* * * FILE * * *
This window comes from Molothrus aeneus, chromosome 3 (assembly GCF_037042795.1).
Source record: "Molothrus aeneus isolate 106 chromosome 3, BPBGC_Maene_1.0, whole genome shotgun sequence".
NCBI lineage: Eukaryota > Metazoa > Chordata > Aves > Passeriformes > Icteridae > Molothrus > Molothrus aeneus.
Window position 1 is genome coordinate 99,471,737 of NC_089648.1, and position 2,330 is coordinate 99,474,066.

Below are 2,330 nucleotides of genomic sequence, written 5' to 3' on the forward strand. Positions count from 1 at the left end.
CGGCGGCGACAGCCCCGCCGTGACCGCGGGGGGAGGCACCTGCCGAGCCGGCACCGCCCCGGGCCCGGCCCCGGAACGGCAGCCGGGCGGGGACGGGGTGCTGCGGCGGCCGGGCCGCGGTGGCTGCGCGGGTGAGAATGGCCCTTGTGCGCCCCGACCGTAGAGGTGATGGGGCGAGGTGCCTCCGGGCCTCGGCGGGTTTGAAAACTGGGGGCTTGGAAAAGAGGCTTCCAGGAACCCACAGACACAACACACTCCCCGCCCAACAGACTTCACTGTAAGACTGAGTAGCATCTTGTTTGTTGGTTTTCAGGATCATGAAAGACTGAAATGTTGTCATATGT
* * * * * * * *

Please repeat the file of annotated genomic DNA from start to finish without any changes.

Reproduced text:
This window comes from Molothrus aeneus, chromosome 3 (assembly GCF_037042795.1).
Source record: "Molothrus aeneus isolate 106 chromosome 3, BPBGC_Maene_1.0, whole genome shotgun sequence".
NCBI lineage: Eukaryota > Metazoa > Chordata > Aves > Passeriformes > Icteridae > Molothrus > Molothrus aeneus.
Window position 1 is genome coordinate 99,471,737 of NC_089648.1, and position 2,330 is coordinate 99,474,066.

Below are 2,330 nucleotides of genomic sequence, written 5' to 3' on the forward strand. Positions count from 1 at the left end.
CGGCGGCGACAGCCCCGCCGTGACCGCGGGGGGAGGCACCTGCCGAGCCGGCACCGCCCCGGGCCCGGCCCCGGAACGGCAGCCGGGCGGGGACGGGGTGCTGCGGCGGCCGGGCCGCGGTGGCTGCGCGGGTGAGAATGGCCCTTGTGCGCCCCGACCGTAGAGGTGATGGGGCGAGGTGCCTCCGGGCCTCGGCGGGTTTGAAAACTGGGGGCTTGGAAAAGAGGCTTCCAGGAACCCACAGACACAACACACTCCCCGCCCAACAGACTTCACTGTAAGACTGAGTAGCATCTTGTTTGTTGGTTTTCAGGATCATGAAAGACTGAAATGTTGTCATATGT